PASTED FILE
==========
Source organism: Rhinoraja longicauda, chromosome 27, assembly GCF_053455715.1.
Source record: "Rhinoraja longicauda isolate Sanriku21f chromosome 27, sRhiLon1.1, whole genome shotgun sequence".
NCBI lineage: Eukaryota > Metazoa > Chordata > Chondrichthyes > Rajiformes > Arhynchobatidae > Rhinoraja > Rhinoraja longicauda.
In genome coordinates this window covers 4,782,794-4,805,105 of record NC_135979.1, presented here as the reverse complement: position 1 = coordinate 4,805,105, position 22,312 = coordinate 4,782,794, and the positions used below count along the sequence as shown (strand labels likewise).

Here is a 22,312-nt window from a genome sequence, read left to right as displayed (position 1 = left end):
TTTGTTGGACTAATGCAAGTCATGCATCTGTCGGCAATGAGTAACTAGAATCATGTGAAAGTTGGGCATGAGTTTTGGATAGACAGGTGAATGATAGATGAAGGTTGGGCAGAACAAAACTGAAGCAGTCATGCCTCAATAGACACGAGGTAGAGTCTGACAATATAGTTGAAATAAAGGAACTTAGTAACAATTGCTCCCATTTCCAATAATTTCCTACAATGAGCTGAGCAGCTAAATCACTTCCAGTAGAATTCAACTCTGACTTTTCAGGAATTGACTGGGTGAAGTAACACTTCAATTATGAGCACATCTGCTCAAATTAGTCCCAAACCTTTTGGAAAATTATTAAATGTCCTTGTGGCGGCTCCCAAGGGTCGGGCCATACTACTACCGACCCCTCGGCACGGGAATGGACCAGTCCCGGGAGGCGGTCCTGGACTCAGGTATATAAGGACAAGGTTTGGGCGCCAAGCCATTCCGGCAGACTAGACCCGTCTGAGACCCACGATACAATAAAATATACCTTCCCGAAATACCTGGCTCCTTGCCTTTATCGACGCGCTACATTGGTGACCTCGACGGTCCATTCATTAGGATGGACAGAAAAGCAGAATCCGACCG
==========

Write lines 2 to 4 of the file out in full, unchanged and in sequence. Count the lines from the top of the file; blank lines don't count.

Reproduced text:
Source record: "Rhinoraja longicauda isolate Sanriku21f chromosome 27, sRhiLon1.1, whole genome shotgun sequence".
NCBI lineage: Eukaryota > Metazoa > Chordata > Chondrichthyes > Rajiformes > Arhynchobatidae > Rhinoraja > Rhinoraja longicauda.
In genome coordinates this window covers 4,782,794-4,805,105 of record NC_135979.1, presented here as the reverse complement: position 1 = coordinate 4,805,105, position 22,312 = coordinate 4,782,794, and the positions used below count along the sequence as shown (strand labels likewise).